Monthly Archives: April 2017

Why your PC may mistake your genome for a mail contact

There is a file type used to store large-scale genetic data called a “vcf” file, short for “variant call format.” To a PC, however, a “.vcf” file extension means something completely different: it’s the “vCard” format used to send Microsoft Outlook contact information.

DNA helix is being fed into someone's computer screen but only confusion comes out the end.
Frustrations of personal genome analysis. (Image credit: source images from Pixabay and Wikimedia, compiled by me)

Therefore, if you click on a genetic “.vcf” file with a PC, it will likely suggest opening it with programs such as Microsoft Outlook, Windows Contact, or the like. In addition to being kind of hilarious, and potentially frustrating to a layperson trying to examine their genetic data, this clash is a microcosm of a fascinating larger trend. Non-specialists are getting access to personal genetic data and wanting to do something with it. But who or what assists them in these endeavors? How should the scientific community respond to people banging on the door of their genetic expertise and skillsets? I can’t supply all the answers, but I can break down this amusing “vcf” conundrum in service of exploring these larger questions.

Personal genetic data access

It is now easier than ever to get a hold of your genetic data. Millions1 of people have availed themselves of direct-to-consumer genetic tests, most of which allow the customer to download his or her “raw” genetic data file. In addition to DTC testing, people might gain access to their genetic sequence by getting a clinical genetic test. HIPAA laws allow people to access the full lab reports from clinical testing, so for sequencing tests this would likely include “raw” sequence data (given current data standards, probably in a “vcf” file). A third way people might gain access to their genetic data is by joining a research study that makes such data available to participants. This has historically not been common practice for research studies, but early adopters such as the Personal Genome Project and now the nation-wide Precision Medicine Initiative are allowing this.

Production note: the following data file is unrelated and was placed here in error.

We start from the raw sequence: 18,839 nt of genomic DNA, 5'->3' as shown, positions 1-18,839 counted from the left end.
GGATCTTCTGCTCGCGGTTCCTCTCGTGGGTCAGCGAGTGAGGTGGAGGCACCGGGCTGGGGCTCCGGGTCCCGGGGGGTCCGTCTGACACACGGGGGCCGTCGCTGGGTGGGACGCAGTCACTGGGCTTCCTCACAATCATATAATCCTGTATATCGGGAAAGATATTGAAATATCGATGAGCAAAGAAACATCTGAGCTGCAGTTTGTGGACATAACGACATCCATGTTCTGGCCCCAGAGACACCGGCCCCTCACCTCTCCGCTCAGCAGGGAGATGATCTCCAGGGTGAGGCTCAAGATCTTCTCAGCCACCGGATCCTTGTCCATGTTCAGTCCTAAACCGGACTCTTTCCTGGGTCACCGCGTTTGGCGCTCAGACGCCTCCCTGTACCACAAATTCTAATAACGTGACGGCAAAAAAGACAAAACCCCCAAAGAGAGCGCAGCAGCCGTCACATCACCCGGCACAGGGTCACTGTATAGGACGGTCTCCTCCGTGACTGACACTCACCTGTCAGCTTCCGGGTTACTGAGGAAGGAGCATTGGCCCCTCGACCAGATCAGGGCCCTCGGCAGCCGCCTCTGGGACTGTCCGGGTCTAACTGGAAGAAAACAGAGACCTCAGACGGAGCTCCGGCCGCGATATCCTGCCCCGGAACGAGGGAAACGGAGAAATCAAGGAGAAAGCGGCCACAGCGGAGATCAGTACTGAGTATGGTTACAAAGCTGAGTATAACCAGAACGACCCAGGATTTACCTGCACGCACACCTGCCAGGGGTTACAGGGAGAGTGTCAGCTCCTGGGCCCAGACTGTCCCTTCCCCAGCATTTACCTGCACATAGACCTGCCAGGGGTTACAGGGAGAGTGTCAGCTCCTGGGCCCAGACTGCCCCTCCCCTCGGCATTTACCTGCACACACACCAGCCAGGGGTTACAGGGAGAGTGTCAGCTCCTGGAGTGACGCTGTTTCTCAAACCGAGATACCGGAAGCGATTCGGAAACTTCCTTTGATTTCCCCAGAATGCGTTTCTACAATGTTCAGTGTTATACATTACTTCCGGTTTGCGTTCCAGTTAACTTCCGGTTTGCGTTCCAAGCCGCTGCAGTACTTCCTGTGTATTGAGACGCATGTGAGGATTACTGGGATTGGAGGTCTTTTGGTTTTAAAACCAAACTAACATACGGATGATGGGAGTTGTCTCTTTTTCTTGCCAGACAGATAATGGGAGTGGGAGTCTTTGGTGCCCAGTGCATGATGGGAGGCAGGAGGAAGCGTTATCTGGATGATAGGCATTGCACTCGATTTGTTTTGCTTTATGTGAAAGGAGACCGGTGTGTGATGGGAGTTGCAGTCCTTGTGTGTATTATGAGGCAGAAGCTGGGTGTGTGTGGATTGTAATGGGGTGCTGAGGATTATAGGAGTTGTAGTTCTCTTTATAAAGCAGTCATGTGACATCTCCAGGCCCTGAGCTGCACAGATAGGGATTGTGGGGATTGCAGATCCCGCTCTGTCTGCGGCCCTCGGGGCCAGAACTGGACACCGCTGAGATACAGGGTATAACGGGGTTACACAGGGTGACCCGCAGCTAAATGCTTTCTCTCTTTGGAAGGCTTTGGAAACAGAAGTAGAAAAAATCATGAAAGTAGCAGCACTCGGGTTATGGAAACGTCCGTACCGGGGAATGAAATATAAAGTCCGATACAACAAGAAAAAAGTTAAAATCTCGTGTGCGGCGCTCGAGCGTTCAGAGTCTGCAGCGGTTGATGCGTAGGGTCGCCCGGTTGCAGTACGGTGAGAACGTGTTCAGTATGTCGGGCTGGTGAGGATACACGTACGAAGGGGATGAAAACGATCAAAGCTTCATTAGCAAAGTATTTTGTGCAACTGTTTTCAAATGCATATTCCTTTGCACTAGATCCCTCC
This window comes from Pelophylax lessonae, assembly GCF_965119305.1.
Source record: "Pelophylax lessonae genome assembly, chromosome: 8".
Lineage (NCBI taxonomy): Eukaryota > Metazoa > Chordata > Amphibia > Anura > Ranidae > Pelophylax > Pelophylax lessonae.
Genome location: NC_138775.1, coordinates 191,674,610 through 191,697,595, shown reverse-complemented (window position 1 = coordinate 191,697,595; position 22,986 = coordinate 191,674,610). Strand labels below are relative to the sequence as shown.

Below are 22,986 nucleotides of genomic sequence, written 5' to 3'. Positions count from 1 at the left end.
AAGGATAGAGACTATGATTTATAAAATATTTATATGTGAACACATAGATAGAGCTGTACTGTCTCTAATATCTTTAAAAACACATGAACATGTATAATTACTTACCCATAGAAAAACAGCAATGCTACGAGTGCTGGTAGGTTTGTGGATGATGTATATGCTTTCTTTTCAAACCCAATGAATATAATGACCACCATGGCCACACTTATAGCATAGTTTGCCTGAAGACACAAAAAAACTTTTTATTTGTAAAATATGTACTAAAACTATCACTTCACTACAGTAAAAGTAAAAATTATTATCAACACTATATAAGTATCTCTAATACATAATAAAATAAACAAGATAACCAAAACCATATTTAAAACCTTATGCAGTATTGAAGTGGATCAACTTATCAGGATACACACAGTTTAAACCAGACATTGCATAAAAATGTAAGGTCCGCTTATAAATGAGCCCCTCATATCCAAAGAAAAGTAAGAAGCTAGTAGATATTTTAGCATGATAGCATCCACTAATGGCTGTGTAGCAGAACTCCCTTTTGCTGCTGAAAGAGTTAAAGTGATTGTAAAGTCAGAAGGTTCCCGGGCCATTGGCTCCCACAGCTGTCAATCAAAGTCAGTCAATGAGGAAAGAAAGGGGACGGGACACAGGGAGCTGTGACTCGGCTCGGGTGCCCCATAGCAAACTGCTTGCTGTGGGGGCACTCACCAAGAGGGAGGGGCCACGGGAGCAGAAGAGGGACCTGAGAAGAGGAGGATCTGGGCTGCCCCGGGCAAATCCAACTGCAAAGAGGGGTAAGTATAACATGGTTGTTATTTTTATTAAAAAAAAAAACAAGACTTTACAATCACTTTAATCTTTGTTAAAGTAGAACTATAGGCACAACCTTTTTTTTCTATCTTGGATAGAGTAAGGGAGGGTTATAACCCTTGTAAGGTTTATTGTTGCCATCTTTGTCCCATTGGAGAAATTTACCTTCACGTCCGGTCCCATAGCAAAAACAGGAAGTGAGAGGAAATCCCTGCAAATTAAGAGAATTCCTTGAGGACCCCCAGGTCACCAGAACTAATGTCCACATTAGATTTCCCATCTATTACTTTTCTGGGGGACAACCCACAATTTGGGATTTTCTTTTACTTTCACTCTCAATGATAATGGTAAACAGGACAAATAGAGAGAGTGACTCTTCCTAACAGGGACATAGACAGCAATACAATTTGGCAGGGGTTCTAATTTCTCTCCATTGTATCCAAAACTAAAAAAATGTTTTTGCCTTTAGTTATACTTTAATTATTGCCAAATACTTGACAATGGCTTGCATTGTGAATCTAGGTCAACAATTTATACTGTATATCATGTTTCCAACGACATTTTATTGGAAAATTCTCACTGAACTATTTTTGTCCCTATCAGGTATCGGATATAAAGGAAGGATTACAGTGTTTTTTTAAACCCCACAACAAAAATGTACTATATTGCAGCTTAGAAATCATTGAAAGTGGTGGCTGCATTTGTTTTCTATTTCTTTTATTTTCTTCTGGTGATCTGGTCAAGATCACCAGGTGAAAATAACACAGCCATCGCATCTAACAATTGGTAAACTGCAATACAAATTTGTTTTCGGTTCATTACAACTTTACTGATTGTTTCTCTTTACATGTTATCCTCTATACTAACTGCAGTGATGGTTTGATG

You might argue that acquiring and wrangling with your genetic sequence is still a rather niche endeavor, and I think that’s probably true. (Though note this is an empirical question I’m trying to answer in my dissertation research — exactly who is doing this and why?) But even so, I expect that personal genetic data acquisition will become more mainstream in the future. You have only to look at the popularity of fitness trackers and other wearables to see our society’s obsession with amassing and tracing data about ourselves.

Redistricting expertise

Ok, so simply having a .vcf file of your genetic data doesn’t make you a genetics expert or even mean you can do the first thing with the data. But there are lots of middle men out there in the form of third-party interpretation tools that will help you “do something” with your data. (Note not all work with .vcf files, in part because DTC companies don’t typically provide customers their data in .vcf format, but that’s a technicality.) This ecosystem of raw data access plus third-party interpretation leads to the situation where people are trying to gain access to scientific expertise in new ways. You could say it’s a sort of redistricting who gets to look at genetic data and try to put it some use. The playing field is far from even when you compare a genetics researcher with a layperson, but the general trend is there.

Double clicktivism

This frustration someone might have trying to open a “.vcf” file is not hypothetical. I have heard of cases where people downloaded a “.vcf” file of their genetic data, from one of the third-party interpretation tools mentioned earlier, and were really annoyed and even angered by their inability to open and understand the file. And their PCs were of no help – potentially even actively misleading them as to the appropriate way to open the file (I admit I don’t know what a Mac OS would try to make of this file).

Why were people so mad? One possibility: we expect our technology to be intuitive. Our Google searches autocomplete, our smartphone reminds us to breathe, and we can shout at Alexa across the room to play our favorite song. Understanding how to work with and understand our genetic data is far more nuanced. Even for experts there is a lot of uncertainty about what certain genetic variants mean.

Ironically, this information age that is precipitating access to all this personal data may at the same time be conditioning us to expect instantaneous and even anticipated interpretation and utility from that data. If that’s true, it’s definitely a recipe for frustration when it comes to non-expert personal genetic data analysis.

Meanwhile, think before you double click.


1 – The three major DTC players are AncestryDNA, 23andMe, FamilyTree DNA. AncestryDNA has over 3 million customers genotyped: https://blogs.ancestry.com/ancestry/2017/01/10/ancestrydna-surpasses-3-million-custom. 23andMe has over 1 million customers genotyped: https://mediacenter.23andme.com/fact-sheet/. I have been unable to find a count of genotyped FamilyTree DNA customers — let me know if you have one!